(Bloomberg) -- Saudi Arabia set the price of its benchmark crude in Asia at the highest level since August 2014, just a few weeks after the trading unit of China’s biggest refiner asked for fewer barrels because of high prices.
Saudi Arabian Oil Co., the state producer better known as Saudi Aramco, will sell its Arab Light crude at a premium of $1.90 a barrel to a regional benchmark in June, according to a price list emailed Wednesday. Differentials for all grades to Asia were increased month-on-month. Unipec, the trading of unit China’s top refiner Sinopec, had proposed taking 40 percent less crude from the Middle East country for May in response to an unexpected price increase, according to a senior official at the Chinese company.
“It’s a combination of the market strengthening, but also it does suggest that Chinese demand is strong and so they feel like they’ve got room to raise the price,” said Michael Lynch, president of Strategic Energy & Economic Research in Winchester, Massachusetts. “They probably have a much better sense of what’s going on with Chinese demand than anybody else.”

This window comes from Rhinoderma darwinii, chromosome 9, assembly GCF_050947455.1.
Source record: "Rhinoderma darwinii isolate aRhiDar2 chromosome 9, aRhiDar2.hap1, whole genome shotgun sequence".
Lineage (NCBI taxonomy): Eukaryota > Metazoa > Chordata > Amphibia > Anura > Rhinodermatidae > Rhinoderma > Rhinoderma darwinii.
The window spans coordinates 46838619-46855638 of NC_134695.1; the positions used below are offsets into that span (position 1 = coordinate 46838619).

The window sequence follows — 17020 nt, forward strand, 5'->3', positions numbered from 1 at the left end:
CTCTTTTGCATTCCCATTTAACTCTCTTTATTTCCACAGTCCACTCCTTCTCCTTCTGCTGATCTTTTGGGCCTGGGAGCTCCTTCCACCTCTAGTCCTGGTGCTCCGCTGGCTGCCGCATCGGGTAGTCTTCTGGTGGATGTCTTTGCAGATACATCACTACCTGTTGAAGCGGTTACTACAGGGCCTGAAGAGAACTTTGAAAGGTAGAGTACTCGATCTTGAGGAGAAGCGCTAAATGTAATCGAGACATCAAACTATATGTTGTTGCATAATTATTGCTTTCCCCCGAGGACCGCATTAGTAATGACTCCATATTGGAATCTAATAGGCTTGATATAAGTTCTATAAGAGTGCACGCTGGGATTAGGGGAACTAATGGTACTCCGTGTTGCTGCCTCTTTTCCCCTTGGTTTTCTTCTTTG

Saudi Arabia’s prices are closely watched by traders because they offer clues about where the world’s biggest exporter sees refining margins and other key global market indicators. They’re also a key yardstick for other Middle East producers. All prices to Europe were lowered. The market is waiting to see whether U.S. President Donald Trump will stiffen sanctions against Iran, a measure that could upend trade flows.
Unipec’s proposal to receive reduce volumes was agreed to by Saudi Aramco, according to the Chinese official.
Here are the changes for June compared with May, in dollars per barrel:
|NW Europe||ICE Brent|
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